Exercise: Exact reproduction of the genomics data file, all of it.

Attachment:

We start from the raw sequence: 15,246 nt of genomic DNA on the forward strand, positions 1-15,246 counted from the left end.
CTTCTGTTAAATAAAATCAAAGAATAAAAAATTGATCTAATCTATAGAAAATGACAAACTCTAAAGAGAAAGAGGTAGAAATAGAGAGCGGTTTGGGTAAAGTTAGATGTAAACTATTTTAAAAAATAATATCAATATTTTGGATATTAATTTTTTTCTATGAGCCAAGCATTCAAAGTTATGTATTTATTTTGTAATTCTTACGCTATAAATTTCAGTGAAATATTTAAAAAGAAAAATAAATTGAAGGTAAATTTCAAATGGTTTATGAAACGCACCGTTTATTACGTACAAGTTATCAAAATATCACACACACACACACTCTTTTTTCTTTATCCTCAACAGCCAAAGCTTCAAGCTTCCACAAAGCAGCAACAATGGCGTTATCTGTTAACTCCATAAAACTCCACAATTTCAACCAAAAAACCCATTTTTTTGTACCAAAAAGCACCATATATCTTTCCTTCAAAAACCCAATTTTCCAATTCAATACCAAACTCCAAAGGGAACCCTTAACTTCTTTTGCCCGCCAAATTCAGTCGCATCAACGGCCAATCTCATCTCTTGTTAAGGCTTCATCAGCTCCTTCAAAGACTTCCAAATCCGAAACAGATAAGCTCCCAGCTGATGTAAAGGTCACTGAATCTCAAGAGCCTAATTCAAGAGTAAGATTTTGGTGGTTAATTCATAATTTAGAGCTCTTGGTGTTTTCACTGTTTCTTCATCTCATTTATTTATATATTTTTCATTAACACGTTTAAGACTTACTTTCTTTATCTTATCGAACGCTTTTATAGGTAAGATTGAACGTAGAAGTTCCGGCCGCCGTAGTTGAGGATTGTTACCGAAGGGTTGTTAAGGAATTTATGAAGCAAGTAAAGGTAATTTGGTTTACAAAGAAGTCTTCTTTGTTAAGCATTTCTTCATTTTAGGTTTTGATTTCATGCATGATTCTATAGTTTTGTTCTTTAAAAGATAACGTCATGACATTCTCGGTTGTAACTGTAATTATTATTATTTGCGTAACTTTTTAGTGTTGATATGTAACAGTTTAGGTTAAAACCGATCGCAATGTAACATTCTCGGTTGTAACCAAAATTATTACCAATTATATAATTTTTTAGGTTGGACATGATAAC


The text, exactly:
We start from the raw sequence: 15,246 nt of genomic DNA on the forward strand, positions 1-15,246 counted from the left end.
CTTCTGTTAAATAAAATCAAAGAATAAAAAATTGATCTAATCTATAGAAAATGACAAACTCTAAAGAGAAAGAGGTAGAAATAGAGAGCGGTTTGGGTAAAGTTAGATGTAAACTATTTTAAAAAATAATATCAATATTTTGGATATTAATTTTTTTCTATGAGCCAAGCATTCAAAGTTATGTATTTATTTTGTAATTCTTACGCTATAAATTTCAGTGAAATATTTAAAAAGAAAAATAAATTGAAGGTAAATTTCAAATGGTTTATGAAACGCACCGTTTATTACGTACAAGTTATCAAAATATCACACACACACACACTCTTTTTTCTTTATCCTCAACAGCCAAAGCTTCAAGCTTCCACAAAGCAGCAACAATGGCGTTATCTGTTAACTCCATAAAACTCCACAATTTCAACCAAAAAACCCATTTTTTTGTACCAAAAAGCACCATATATCTTTCCTTCAAAAACCCAATTTTCCAATTCAATACCAAACTCCAAAGGGAACCCTTAACTTCTTTTGCCCGCCAAATTCAGTCGCATCAACGGCCAATCTCATCTCTTGTTAAGGCTTCATCAGCTCCTTCAAAGACTTCCAAATCCGAAACAGATAAGCTCCCAGCTGATGTAAAGGTCACTGAATCTCAAGAGCCTAATTCAAGAGTAAGATTTTGGTGGTTAATTCATAATTTAGAGCTCTTGGTGTTTTCACTGTTTCTTCATCTCATTTATTTATATATTTTTCATTAACACGTTTAAGACTTACTTTCTTTATCTTATCGAACGCTTTTATAGGTAAGATTGAACGTAGAAGTTCCGGCCGCCGTAGTTGAGGATTGTTACCGAAGGGTTGTTAAGGAATTTATGAAGCAAGTAAAGGTAATTTGGTTTACAAAGAAGTCTTCTTTGTTAAGCATTTCTTCATTTTAGGTTTTGATTTCATGCATGATTCTATAGTTTTGTTCTTTAAAAGATAACGTCATGACATTCTCGGTTGTAACTGTAATTATTATTATTTGCGTAACTTTTTAGTGTTGATATGTAACAGTTTAGGTTAAAACCGATCGCAATGTAACATTCTCGGTTGTAACCAAAATTATTACCAATTATATAATTTTTTAGGTTGGACATGATAAC